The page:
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1951 Buick Roadmaster Photo Details
1951 Buick Roadmaster Photo
1951 Buick Roadmaster Photo #11951 Buick Roadmaster Photo #21951 Buick Roadmaster Photo #31951 Buick Roadmaster Photo #41951 Buick Roadmaster Photo #51951 Buick Roadmaster Photo #61951 Buick Roadmaster Photo #71951 Buick Roadmaster Photo #81951 Buick Roadmaster Photo #91951 Buick Roadmaster Photo #10
1951 Buick Roadmaster
Condition: Excellent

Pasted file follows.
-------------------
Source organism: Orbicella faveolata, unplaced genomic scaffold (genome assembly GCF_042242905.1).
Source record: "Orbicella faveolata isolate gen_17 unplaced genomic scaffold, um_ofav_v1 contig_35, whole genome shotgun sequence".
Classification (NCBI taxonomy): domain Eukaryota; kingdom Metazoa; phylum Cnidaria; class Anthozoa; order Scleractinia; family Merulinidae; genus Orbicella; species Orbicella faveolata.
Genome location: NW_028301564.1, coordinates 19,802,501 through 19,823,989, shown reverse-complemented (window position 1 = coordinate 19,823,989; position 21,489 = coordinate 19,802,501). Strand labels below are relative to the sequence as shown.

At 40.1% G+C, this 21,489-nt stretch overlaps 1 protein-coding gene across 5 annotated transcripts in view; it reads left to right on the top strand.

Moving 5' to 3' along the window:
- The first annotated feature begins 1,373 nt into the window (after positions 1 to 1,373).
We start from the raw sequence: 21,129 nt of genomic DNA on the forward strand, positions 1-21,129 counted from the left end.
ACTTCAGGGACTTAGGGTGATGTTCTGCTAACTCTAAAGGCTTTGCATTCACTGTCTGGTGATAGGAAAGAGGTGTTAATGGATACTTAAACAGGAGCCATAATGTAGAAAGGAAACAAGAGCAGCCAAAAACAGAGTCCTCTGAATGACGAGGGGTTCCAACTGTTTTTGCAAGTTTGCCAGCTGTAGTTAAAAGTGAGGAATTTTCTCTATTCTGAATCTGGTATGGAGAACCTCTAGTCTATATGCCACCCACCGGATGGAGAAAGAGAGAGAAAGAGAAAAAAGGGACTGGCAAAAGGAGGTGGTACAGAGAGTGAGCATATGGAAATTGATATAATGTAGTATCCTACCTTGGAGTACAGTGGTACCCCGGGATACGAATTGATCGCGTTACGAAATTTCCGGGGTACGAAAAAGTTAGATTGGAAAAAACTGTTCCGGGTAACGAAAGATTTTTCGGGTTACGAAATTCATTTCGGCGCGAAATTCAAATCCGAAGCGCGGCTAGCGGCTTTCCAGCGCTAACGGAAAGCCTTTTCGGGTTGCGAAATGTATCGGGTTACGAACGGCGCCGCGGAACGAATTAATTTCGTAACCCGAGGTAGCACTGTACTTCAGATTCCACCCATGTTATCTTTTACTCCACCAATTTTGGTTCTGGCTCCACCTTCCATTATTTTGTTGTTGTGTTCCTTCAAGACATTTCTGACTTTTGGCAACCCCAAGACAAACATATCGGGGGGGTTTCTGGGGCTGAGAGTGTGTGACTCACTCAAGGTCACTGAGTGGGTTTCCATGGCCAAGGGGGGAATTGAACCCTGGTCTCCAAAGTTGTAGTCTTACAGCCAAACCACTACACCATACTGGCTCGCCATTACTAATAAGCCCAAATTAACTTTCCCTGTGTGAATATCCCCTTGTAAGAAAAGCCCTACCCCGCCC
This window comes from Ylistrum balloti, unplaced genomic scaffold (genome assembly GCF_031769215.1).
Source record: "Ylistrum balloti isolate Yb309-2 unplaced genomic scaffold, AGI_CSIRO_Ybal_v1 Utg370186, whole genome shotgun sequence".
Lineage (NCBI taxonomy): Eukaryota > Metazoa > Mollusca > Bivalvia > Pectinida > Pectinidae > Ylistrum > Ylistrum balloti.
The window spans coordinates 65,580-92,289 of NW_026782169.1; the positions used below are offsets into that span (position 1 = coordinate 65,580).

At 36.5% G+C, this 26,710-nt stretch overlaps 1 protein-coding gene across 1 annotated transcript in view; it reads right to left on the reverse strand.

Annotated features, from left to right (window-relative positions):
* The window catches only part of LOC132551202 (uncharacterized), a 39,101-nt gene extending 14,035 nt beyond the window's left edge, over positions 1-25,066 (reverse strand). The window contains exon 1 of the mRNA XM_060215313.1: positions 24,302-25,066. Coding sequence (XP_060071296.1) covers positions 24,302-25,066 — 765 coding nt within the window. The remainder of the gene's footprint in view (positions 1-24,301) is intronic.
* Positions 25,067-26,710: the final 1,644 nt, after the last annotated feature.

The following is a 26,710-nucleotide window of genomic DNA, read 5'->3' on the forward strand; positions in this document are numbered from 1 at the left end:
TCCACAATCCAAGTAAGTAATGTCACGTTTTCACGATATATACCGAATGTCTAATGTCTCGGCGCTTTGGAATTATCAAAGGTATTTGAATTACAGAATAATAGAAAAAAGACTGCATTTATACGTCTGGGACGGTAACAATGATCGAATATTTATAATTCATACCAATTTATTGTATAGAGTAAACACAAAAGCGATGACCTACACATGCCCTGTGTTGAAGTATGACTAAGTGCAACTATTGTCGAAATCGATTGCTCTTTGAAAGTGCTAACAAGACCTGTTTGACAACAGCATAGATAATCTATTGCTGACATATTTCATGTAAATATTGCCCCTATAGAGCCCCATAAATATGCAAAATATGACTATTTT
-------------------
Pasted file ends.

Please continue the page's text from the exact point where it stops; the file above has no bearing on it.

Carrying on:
Description: - original woodie' body by ionia mfg. - powerful straight-eight engine - fewer than 700 built this outstanding and extremely rare 1951 Roadmaster woodie was previously displayed in the mitchell car museum at owosso, michigan. The mitchell family owned the ionia mfg. Co., which crafted the bodies for Buick's wood-bodied estate wagons after world war ii. Ionia built up, trimmed and painted the bodies before they were shipped to Buick for completion. A forerunner of today's luxury suvs, the Roadmaster estate wagon, was one of the most prestigious cars on the road in 1951. Combining the cachet of the wood bodied station wagon with Buick luxury and performance, it was the ultimate american wagon of its time. Built on the series 70 126-inch wheelbase chassis, the Roadmaster estate wagon was Buick's highest priced model for 1951. Its nearly $4,000 factory list price was close to that of a new cadillac convertible. Ionia used seasoned northern ash for the estate wagon's upper body and door structures, and also for the tailgate. Insert panels of mahogany provided a pleasing contrast. The warm wood tones of the ionia body beautifully compliment this estate wagon's medium metallic green paint. The estate wagon sports Buick's famed sweepspear' moldings on its metal lower body. Sweepspear trim first became available on Roadmaster wagons in late 1950, after being introduced as an option on the 1949 Buick riviera 2-door hardtop. Our wagon also has the steel roof featured on estate wagons after 1948a feature that eliminated the leak-prone rubberized roof coverings seen of earlier woodies. The estate wagon's six-passenger interior includes front and rear bench seats trimmed in charcoal leatherette, per factory specification. Ionia used birch for the interior's wood paneling and rear cargo floor. Powering the estate wagon is a 320 cubic-inch Buick straight eight, one of the best engines available in any car in 1951. Rated at 152-hp, this large version of Buick's eight was exclusive to the Roadmaster series. It is coupled to the dynaflow automatic transmission found in all 1951 Roadmasters. The long hood is the side-opening single-panel type that Buicks famously featured from 1941 to 1952. The estate wagon has the four ventiports' on each front fender found only on the top-of-the-line Roadmasterlesser and shorter Buick models had but three per side. Buick introduced its first estate wagon in 1940, on a super chassis. The Roadmaster model 79 woodie joined the line in 1947 and would be gm's most expensive station wagon during the five model years it was offered. By 1951, Buick's Roadmaster and super estate wagons were the only four-door wood-bodied wagons yet offered by american automakers. Out of the 404,657 Buicks produced for 1951, just 679 were Roadmaster estate wagons. Total model 79 production between 1947 and 1953 totaled a mere 3,431 units. See our website for additional photos. Our Roadmaster is in superb condition throughout. Options include its dual outside rearview mirrors and Buick sonomatic radio. The car's full wheel covers were standard issue on the Roadmaster line. A set of lemans-brand l78x15 wide whitewall tires are fitted to the estate wagon's stock steel disc wheels. The 1951 Buick model 79 estate wagon is a very scarce car todayonly about a dozen are said to remain. Its impressive styling and top-line Roadmaster status have made it one the most coveted woodies' out there. This exceptional example presents a rare opportunity to own such a car. Price: $49,900

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